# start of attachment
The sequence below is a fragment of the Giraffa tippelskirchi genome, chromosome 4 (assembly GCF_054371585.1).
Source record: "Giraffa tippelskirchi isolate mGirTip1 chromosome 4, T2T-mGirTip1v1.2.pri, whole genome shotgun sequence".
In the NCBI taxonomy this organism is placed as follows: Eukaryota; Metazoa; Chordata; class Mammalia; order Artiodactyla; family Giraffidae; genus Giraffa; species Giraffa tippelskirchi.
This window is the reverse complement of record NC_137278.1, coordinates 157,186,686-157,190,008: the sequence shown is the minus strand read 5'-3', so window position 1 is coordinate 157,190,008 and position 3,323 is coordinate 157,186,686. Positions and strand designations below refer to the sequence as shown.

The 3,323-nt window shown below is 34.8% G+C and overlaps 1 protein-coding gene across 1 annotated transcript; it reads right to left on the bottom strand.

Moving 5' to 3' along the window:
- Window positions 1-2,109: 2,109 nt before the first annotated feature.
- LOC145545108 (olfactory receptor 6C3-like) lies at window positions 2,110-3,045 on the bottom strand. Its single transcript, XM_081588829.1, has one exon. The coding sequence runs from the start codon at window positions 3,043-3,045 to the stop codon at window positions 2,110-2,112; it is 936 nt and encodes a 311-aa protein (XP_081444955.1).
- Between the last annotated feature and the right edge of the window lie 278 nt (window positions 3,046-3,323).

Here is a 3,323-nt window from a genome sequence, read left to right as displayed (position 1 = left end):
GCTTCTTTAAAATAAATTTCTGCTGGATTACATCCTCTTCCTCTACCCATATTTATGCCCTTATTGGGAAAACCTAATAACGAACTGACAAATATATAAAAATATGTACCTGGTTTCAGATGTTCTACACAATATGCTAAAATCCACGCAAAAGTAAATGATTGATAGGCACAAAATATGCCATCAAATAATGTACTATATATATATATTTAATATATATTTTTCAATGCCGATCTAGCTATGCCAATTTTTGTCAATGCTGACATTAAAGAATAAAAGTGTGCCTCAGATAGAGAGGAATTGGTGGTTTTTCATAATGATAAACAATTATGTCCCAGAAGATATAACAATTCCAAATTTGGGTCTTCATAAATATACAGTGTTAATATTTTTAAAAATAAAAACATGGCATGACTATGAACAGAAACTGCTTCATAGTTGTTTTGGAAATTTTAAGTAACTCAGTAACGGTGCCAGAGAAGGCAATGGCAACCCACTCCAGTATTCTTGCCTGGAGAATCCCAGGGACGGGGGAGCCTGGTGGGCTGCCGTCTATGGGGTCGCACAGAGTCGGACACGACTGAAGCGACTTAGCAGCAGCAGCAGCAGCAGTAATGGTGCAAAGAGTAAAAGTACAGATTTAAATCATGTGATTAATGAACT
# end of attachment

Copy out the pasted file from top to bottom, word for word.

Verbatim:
The sequence below is a fragment of the Giraffa tippelskirchi genome, chromosome 4 (assembly GCF_054371585.1).
Source record: "Giraffa tippelskirchi isolate mGirTip1 chromosome 4, T2T-mGirTip1v1.2.pri, whole genome shotgun sequence".
In the NCBI taxonomy this organism is placed as follows: Eukaryota; Metazoa; Chordata; class Mammalia; order Artiodactyla; family Giraffidae; genus Giraffa; species Giraffa tippelskirchi.
This window is the reverse complement of record NC_137278.1, coordinates 157,186,686-157,190,008: the sequence shown is the minus strand read 5'-3', so window position 1 is coordinate 157,190,008 and position 3,323 is coordinate 157,186,686. Positions and strand designations below refer to the sequence as shown.

The 3,323-nt window shown below is 34.8% G+C and overlaps 1 protein-coding gene across 1 annotated transcript; it reads right to left on the bottom strand.

Moving 5' to 3' along the window:
- Window positions 1-2,109: 2,109 nt before the first annotated feature.
- LOC145545108 (olfactory receptor 6C3-like) lies at window positions 2,110-3,045 on the bottom strand. Its single transcript, XM_081588829.1, has one exon. The coding sequence runs from the start codon at window positions 3,043-3,045 to the stop codon at window positions 2,110-2,112; it is 936 nt and encodes a 311-aa protein (XP_081444955.1).
- Between the last annotated feature and the right edge of the window lie 278 nt (window positions 3,046-3,323).

Here is a 3,323-nt window from a genome sequence, read left to right as displayed (position 1 = left end):
GCTTCTTTAAAATAAATTTCTGCTGGATTACATCCTCTTCCTCTACCCATATTTATGCCCTTATTGGGAAAACCTAATAACGAACTGACAAATATATAAAAATATGTACCTGGTTTCAGATGTTCTACACAATATGCTAAAATCCACGCAAAAGTAAATGATTGATAGGCACAAAATATGCCATCAAATAATGTACTATATATATATATTTAATATATATTTTTCAATGCCGATCTAGCTATGCCAATTTTTGTCAATGCTGACATTAAAGAATAAAAGTGTGCCTCAGATAGAGAGGAATTGGTGGTTTTTCATAATGATAAACAATTATGTCCCAGAAGATATAACAATTCCAAATTTGGGTCTTCATAAATATACAGTGTTAATATTTTTAAAAATAAAAACATGGCATGACTATGAACAGAAACTGCTTCATAGTTGTTTTGGAAATTTTAAGTAACTCAGTAACGGTGCCAGAGAAGGCAATGGCAACCCACTCCAGTATTCTTGCCTGGAGAATCCCAGGGACGGGGGAGCCTGGTGGGCTGCCGTCTATGGGGTCGCACAGAGTCGGACACGACTGAAGCGACTTAGCAGCAGCAGCAGCAGCAGTAATGGTGCAAAGAGTAAAAGTACAGATTTAAATCATGTGATTAATGAACT